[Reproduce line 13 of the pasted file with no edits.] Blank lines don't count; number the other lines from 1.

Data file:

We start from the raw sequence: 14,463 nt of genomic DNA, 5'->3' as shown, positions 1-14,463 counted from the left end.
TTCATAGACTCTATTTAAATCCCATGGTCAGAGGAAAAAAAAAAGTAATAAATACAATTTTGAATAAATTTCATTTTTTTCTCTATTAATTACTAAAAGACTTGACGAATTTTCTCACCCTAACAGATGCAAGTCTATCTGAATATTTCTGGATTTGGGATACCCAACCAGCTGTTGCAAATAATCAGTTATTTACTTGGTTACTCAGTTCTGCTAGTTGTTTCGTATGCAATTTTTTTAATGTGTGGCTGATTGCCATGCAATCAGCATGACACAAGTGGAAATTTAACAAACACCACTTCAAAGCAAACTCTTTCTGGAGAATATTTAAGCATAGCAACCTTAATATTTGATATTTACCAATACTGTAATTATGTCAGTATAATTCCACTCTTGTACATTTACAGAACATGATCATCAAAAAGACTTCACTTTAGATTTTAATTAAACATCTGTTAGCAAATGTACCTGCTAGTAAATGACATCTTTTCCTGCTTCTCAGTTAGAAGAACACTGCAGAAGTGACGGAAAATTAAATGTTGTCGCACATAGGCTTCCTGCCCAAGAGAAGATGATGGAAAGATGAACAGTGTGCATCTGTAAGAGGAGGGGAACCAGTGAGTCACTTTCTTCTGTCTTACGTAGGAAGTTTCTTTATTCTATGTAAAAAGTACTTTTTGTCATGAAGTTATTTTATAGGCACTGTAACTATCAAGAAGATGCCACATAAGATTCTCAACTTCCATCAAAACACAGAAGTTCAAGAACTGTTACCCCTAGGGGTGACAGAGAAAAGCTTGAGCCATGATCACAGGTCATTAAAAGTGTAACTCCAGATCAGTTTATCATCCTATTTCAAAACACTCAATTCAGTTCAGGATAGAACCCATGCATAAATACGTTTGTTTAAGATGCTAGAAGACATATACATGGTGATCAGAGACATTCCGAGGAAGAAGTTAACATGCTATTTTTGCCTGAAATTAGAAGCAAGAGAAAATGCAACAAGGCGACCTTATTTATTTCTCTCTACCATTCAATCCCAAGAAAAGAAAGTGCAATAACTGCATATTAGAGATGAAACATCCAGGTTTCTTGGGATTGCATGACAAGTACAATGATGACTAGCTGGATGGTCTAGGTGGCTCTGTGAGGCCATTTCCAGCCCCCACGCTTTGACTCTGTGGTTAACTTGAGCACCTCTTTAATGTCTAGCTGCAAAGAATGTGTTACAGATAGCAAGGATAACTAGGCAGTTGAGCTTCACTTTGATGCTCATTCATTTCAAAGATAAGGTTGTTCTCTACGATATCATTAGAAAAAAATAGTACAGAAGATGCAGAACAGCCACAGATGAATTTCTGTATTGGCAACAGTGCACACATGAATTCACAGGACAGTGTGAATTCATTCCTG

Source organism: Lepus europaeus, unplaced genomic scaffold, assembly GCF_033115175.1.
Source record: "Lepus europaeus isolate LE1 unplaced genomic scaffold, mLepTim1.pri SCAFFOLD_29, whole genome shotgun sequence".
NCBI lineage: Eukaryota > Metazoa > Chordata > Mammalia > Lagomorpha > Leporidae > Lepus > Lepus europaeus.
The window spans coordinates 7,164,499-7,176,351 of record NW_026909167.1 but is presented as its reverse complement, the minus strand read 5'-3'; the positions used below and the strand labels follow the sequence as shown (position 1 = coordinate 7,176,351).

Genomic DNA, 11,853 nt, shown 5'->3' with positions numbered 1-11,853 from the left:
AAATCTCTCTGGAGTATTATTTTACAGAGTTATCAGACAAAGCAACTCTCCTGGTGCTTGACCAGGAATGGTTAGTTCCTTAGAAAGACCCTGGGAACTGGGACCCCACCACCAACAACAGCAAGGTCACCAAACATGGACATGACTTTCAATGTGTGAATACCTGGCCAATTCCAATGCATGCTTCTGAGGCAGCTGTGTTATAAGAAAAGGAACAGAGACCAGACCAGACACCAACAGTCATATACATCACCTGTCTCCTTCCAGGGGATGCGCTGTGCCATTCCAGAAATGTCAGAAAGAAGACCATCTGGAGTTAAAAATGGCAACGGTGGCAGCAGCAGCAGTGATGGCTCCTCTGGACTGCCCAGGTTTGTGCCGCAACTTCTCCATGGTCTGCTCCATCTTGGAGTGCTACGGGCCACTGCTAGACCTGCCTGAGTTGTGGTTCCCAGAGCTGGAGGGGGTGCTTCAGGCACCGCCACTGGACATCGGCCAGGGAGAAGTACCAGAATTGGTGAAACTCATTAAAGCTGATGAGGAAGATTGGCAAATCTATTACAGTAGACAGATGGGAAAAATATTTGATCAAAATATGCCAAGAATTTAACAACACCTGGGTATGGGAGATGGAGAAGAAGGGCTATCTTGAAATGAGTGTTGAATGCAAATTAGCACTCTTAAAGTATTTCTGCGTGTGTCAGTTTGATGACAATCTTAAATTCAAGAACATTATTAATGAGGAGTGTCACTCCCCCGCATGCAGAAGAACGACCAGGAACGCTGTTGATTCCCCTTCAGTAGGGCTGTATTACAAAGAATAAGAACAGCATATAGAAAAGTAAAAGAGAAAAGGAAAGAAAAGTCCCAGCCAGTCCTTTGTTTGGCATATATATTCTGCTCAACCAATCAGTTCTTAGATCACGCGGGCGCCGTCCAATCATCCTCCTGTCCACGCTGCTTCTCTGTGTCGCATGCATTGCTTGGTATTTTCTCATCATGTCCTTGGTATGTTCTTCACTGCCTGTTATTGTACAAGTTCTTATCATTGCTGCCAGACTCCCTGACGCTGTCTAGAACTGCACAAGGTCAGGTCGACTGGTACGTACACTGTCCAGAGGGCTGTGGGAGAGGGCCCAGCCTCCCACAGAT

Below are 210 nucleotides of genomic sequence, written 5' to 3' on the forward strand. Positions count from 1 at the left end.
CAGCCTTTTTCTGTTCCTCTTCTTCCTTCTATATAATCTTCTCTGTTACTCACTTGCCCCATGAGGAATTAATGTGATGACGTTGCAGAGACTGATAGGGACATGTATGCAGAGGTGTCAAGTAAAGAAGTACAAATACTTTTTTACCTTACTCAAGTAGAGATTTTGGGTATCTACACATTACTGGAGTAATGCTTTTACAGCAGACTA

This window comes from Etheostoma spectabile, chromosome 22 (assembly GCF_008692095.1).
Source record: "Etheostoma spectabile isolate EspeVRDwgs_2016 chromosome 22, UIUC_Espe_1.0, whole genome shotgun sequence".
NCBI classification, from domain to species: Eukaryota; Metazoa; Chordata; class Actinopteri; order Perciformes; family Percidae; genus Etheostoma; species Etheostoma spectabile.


NCBI classification, from domain to species: Eukaryota; Metazoa; Chordata; class Actinopteri; order Perciformes; family Percidae; genus Etheostoma; species Etheostoma spectabile.